René Zechlin
Condensed Time
Jürgen Tabor
Vienna Downbeat – On the concepts and contexts of the exhibition Untitled (Flow)
Sabine Schaschl
Partially Gone with the Wind
Fiona Liewehr
Transitive Network Spaces
Cliff Lauson
Slow Flow
Matthia Löbke
With a Black Ink – In the Studio of Herbert Hinteregger
Walter Seidl
Aesthetics of Reduction
Martin Prinzhorn
Additive Abstraction
Fiona Liewehr
Herbert Hinteregger & Michael Sailstorfer
at Georg Kargl BOX, Georg Kargl Fine Arts, Vienna

Jürgen Tabor
“To destroy an object to create a painting”
Günther Moschig
Herbert Hinteregger – Color as Presence in Space
Fiona Liewehr
Koenraad Dedobbeleer/Herbert Hinteregger
A sense of disquietude concerning the existing order of things

Elisabeth Fiedler
A Transmedia Reduction of Means
Works by Herbert Hinteregger

Axel Jablonski
(in the world of things)
Moritz Küng
“It was through a documentation which Herbert Hinteregger sent me…”

Jürgen Tabor
Vienna Downbeat1 – On the concepts and contexts of the exhibition Untitled (Flow)

For more than 20 years, Herbert Hinteregger has investigated the definitions, possibilities, and potential of contemporary painting with an extremely consistent attitude. Questions of materiality, visuality and spatiality, of transformation and temporality in work and perception processes as well as art historical and cultural references constitute partly visible, partly invisible levels in his paintings, picture objects, and installations. The ball pen ink whose characteristics Hinteregger has studied almost obsessively in his work, is one of his central tools. Beyond that it can also be understood as a metaphor for his approach: He works with a writing medium which is a pronounced product of the consumer society, but he uses it not in the sense of the instrument and its manufacturers, but by breaking it up, destroying it as it were, in order to transform it into something new: into an autonomous painting medium that expands the language of abstraction to new levels of expression and experience.

For Hinteregger, the dispositif of abstraction is not only a pictorial form, but also a form of thought, which in his work is directly committed to the visual and material culture of the present time. The integration of surfaces such as denim, tulle, and loden cloth, wood panels, foil, or mirrors, and the development of a form language ranging from various monochromes, dissolving grids, and barely visible nets to differentiated stripe systems are techniques that pick up on motifs from our contemporary culture: not in order to depict them, but rather to interpret them in the medium of painting and three-dimensional visual language.

Of key importance for Herbert Hinteregger’s work are processes of deceleration, concentration, and silence. He extracts the ink in a slow procedure from the reservoirs of hundreds and thousands of individual disposable ball pens. At a time of digital high-speed and economically efficient work processes this deceleration is a deliberately chosen strategy of resistance. For Hinteregger the processes of color extraction and of painting are connected with a state of complete absorption, a flow experience.2 This time-intensive, so to speak “analog” development of painting represents a position that formulates an opposition against technologies of an increasing flood of images and allows for only a limited number of paintings manifesting in sophisticated compositions, in which the proportions, material qualities, and colors, the surface and object character of the paintings are painstakingly coordinated.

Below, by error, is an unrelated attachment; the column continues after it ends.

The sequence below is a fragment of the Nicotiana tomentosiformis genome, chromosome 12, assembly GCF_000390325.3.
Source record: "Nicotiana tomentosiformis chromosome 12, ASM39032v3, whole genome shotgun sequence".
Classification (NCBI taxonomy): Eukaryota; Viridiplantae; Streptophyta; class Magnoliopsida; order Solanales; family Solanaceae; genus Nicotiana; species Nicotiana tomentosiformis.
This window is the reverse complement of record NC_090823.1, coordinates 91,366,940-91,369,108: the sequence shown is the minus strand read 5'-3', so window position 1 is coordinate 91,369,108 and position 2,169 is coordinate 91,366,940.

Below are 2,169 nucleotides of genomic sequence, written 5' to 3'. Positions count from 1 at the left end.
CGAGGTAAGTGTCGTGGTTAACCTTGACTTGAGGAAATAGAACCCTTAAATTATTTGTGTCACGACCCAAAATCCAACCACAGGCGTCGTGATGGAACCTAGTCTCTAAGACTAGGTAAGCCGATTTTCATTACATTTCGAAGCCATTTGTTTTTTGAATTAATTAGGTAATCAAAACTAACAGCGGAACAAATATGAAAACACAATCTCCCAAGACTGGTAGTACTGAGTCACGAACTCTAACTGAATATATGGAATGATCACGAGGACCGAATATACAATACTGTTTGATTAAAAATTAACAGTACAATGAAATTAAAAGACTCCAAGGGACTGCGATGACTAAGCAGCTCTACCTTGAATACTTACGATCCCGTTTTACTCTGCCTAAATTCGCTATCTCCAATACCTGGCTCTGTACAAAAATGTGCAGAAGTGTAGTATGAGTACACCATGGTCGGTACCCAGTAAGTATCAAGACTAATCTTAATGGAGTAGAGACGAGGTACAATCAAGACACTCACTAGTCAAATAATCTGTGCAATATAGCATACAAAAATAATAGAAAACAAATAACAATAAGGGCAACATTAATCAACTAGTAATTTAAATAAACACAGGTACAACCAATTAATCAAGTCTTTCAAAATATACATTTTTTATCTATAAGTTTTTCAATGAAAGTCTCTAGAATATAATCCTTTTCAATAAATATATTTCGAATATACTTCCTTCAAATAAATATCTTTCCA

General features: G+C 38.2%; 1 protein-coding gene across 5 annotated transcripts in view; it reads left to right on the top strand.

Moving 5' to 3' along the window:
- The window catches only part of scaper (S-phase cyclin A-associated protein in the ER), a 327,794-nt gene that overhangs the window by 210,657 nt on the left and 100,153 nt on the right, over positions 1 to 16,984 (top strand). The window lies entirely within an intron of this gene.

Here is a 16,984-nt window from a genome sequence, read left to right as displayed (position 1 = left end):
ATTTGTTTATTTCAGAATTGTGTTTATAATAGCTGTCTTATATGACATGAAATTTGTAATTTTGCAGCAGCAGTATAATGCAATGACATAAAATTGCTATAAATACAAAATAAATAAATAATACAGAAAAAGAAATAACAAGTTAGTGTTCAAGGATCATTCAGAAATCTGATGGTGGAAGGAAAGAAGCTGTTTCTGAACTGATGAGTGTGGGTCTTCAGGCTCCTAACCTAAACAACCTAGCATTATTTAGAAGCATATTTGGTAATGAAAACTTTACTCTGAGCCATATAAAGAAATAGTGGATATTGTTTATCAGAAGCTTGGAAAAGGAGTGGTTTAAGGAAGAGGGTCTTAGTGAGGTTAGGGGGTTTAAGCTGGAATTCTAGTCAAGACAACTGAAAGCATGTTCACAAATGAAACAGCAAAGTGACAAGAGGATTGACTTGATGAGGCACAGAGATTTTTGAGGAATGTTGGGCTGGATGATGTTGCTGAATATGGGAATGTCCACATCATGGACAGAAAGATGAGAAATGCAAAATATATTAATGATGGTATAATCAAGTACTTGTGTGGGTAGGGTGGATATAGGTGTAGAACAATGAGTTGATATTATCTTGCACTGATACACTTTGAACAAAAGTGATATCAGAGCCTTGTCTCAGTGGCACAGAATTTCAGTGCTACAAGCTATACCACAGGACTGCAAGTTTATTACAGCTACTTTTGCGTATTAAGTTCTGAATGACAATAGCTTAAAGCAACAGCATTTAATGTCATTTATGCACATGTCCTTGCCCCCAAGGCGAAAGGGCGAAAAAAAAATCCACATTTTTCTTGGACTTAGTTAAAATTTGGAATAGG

Hinteregger’s works combine this approach of deceleration and reflection with an interest in the experience of nature, which flows into his work both directly and indirectly.3 The characteristic shimmering of the surfaces of various ball pen colors is not accidentally reminiscent of certain iridescent water surfaces. The use of ball pen ink goes back to chemical material analyses which Hinteregger executed as a student at the Academy of Fine Arts in Vienna. The chemical composition of the coloring in connection with the painting techniques developed by him yield opaque, wettish-shimmering surfaces that let the brush strokes vanish while retaining a painterly vagueness. A basic motif of Hinteregger’s decision to make this kind of color his personal material goes back to an early idea of a reality transfer: the recollection of the dark water surface of a moor lake in the vicinity of where he grew up and the idea of cutting out a piece from this surface and putting it up on the wall as a picture. While his conceptual, reductive, but at the same time subtly expressive visual language relates Hinteregger’s works to certain New York School painters, in particular to Ad Reinhardt and Agnes Martin, it is the European interest in the perception of nature ranging from Northern-European Romanticism to Impressionism that expresses itself in his color spectrum and the material nuances of his paintings in which the dark blue, violet and pink shimmering ink combines with the natural colors of sands from beaches, mountains, and volcanoes, and with matte, velvety linen.

Through his titles, Hinteregger adds to his works a further layer of interpretation. The descriptive titles seem to tell us something about the paintings, to locate them in specific landscapes or link them with memories. But in fact, they have been assigned to the works randomly and emerge in a copy and paste procedure: For example, Hinteregger combines art-historical quotations as a reference to the pictorial concepts of Impressionism with names of actual, but little-known locations on the Atlantic coast of Ireland. Hinteregger’s picture titles function not so much as keys to the understanding of his works than as a level that is added as a playful transfiguration and associates in particular contemplative experiences of nature and landscape.